‘Bleed for This’ Rolls with the Punches

by Hunter Lanier on November 23, 2016 in Entertainment, Film,
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A remarkable true story doesn’t necessarily make for a remarkable film. In fact, it can almost be a detriment, as it can give a film a fatal sense of responsibility to the source material. The film will go big—out of respect—when it should go small. “Bleed for This” doesn’t take the bait.

Courtesy images
Courtesy images

Along with being a world champion boxer, Vinny “The Pazmanian Devil” Pazienza (Miles Teller) is a world champion showman. He knows what to say when the cameras are on and how to sell a fight. He lives with his family in a home that resembles a walk-in closet, where an entire section is dedicated to Catholicism and his brother’s homemade sculptures, most of which are elephants. The dress code is tracksuits, snakeskin shoes and gold cross necklaces, preferably perched upon a tuft of chest hair. This may not seem like much, but Vinny is happy because he is boxing—it’s all he needs, all he wants and all there is. And it all goes away with one car wreck, in which Vinny breaks his neck, never to fight again, according to the doctors. The doctors screw an iron halo to his head—ironic because of his nickname, but still appropriate, concerning the death/rebirth themes we’re working with here—to keep his neck straight. Unable to shake the boxing bug, Vinny disobeys the doctor’s orders and begins training with the halo still on, dreaming of the comeback to beat all comebacks.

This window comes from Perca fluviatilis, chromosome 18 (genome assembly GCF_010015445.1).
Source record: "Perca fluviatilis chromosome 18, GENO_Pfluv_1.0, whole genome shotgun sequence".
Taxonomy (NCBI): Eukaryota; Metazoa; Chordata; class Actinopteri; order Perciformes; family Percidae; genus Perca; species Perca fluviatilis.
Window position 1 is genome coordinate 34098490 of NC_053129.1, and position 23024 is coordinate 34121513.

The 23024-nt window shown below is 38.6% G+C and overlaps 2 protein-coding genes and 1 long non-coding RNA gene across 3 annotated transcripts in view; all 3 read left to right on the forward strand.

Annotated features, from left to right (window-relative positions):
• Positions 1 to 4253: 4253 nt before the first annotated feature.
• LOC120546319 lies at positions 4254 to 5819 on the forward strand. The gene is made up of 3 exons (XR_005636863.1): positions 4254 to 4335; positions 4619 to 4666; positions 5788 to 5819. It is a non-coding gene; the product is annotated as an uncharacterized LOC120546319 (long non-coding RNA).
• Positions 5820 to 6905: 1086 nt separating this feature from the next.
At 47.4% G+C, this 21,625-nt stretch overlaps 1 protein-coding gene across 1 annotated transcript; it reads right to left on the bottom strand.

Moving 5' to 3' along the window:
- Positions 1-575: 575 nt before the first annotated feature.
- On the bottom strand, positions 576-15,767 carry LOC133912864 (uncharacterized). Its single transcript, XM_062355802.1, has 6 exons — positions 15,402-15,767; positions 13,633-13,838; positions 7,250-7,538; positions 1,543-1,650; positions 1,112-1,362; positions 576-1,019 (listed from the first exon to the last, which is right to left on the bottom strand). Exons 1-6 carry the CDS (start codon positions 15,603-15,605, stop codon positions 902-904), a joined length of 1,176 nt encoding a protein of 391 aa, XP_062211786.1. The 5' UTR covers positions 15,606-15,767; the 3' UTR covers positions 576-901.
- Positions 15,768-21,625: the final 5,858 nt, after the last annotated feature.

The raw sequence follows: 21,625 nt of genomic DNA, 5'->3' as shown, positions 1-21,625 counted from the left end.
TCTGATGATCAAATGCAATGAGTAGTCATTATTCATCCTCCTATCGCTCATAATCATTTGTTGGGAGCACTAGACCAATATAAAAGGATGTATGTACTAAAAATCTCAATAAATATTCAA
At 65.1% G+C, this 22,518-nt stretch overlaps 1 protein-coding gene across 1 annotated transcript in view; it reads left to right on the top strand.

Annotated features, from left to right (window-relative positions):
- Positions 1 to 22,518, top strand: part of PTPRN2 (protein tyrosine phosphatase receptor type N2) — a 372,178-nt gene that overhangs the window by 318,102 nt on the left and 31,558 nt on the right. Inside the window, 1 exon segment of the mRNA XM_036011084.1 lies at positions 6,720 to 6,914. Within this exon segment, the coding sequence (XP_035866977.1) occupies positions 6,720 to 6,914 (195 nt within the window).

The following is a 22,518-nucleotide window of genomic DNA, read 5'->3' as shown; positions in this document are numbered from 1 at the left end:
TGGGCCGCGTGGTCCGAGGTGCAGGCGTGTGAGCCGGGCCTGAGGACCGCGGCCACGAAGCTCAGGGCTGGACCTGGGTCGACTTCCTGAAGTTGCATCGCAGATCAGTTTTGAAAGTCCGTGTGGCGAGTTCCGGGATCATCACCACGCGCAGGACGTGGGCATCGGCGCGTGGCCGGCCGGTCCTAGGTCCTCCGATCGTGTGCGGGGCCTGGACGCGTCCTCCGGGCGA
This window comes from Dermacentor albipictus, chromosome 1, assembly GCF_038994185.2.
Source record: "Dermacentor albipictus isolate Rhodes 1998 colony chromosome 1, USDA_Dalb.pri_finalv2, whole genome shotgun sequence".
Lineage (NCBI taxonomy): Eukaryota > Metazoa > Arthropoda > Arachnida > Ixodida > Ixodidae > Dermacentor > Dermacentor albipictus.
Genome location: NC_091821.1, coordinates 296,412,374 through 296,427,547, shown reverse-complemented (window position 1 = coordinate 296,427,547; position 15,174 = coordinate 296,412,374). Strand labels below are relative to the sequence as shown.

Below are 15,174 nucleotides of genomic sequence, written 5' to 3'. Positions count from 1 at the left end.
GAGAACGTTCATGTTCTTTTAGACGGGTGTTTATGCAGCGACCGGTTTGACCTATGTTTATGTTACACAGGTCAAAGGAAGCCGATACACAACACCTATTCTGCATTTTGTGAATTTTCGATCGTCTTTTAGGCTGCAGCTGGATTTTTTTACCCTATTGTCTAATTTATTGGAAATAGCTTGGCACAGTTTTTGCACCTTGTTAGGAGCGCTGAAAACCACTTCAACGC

bft-05As the film moves along, playing out pretty much as we expect it to, it has an honest, unassuming quality. There’s a fantastic series of shots where Vinny, equipped with the halo, is sitting in a strip club, surrounded by flashing lights and nude women, yet he is neither elated nor deflated, but an empty shell of his former self. Or take the character of his father, played by Ciaran Hinds, who is more than just a voice on one side of the shoulder or the other; he’s a man who wants multiple things at the same time. It’s this quiet sincerity pervading the film that keeps it from reaching the operatic melodrama of, say, last year’s “Southpaw.”

Sports films are singled out for their dependence on clichés, and rightfully so, whether it be the touchdown by a centimeter or the motivational speech that makes it okay for men to cry. Boxing films have their own subsection of clichés, such as the reaction shots of relatives watching the fight on television or the gruff trainer whose voice sounds like a rock slide of bad decisions, both of which this film proudly declares as its own. At first, I found myself disappointed that an otherwise good film would lean on trite devices, but then I realized that I sort of like these particular trite devices. 

bft-03Although Teller wears the spotlight—and flaunts it well—Aaron Eckhart steals the show as the previously mentioned trainer, Kevin Rooney. The character moves like a man who’d rather not, and while his alcoholism is only briefly touched upon, it’s clearly a part of his being. And I can’t think of anyone who could deliver the line, “Christ and elephants,” quite as well. 

“Bleed for this” isn’t rewriting the playbook on the redemption story or the boxing film, but it gives both a good name. At one point, Vinny preaches that life isn’t so complicated, and that oftentimes, the simplest solution is the best one. So goes it with the film itself: simple, but it works. 

3 out of 5 stars

 

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